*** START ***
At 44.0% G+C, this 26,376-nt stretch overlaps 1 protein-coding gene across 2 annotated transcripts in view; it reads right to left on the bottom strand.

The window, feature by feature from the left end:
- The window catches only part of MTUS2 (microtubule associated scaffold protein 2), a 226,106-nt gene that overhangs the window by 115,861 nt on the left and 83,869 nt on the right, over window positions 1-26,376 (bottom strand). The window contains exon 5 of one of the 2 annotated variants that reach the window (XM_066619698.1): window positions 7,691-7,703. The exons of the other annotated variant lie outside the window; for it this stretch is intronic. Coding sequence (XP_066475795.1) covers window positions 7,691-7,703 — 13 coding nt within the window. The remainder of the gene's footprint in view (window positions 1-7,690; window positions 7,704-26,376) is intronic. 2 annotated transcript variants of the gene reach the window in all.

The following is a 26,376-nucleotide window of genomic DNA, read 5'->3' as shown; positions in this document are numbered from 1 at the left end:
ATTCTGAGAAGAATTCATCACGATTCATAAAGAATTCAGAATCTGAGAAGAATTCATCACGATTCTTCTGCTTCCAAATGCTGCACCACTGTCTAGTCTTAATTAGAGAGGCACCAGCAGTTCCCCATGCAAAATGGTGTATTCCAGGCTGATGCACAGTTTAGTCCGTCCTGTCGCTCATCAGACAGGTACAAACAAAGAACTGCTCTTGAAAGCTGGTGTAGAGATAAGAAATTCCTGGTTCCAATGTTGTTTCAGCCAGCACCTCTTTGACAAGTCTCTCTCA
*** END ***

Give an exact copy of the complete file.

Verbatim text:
At 44.0% G+C, this 26,376-nt stretch overlaps 1 protein-coding gene across 2 annotated transcripts in view; it reads right to left on the bottom strand.

The window, feature by feature from the left end:
- The window catches only part of MTUS2 (microtubule associated scaffold protein 2), a 226,106-nt gene that overhangs the window by 115,861 nt on the left and 83,869 nt on the right, over window positions 1-26,376 (bottom strand). The window contains exon 5 of one of the 2 annotated variants that reach the window (XM_066619698.1): window positions 7,691-7,703. The exons of the other annotated variant lie outside the window; for it this stretch is intronic. Coding sequence (XP_066475795.1) covers window positions 7,691-7,703 — 13 coding nt within the window. The remainder of the gene's footprint in view (window positions 1-7,690; window positions 7,704-26,376) is intronic. 2 annotated transcript variants of the gene reach the window in all.

The following is a 26,376-nucleotide window of genomic DNA, read 5'->3' as shown; positions in this document are numbered from 1 at the left end:
ATTCTGAGAAGAATTCATCACGATTCATAAAGAATTCAGAATCTGAGAAGAATTCATCACGATTCTTCTGCTTCCAAATGCTGCACCACTGTCTAGTCTTAATTAGAGAGGCACCAGCAGTTCCCCATGCAAAATGGTGTATTCCAGGCTGATGCACAGTTTAGTCCGTCCTGTCGCTCATCAGACAGGTACAAACAAAGAACTGCTCTTGAAAGCTGGTGTAGAGATAAGAAATTCCTGGTTCCAATGTTGTTTCAGCCAGCACCTCTTTGACAAGTCTCTCTCA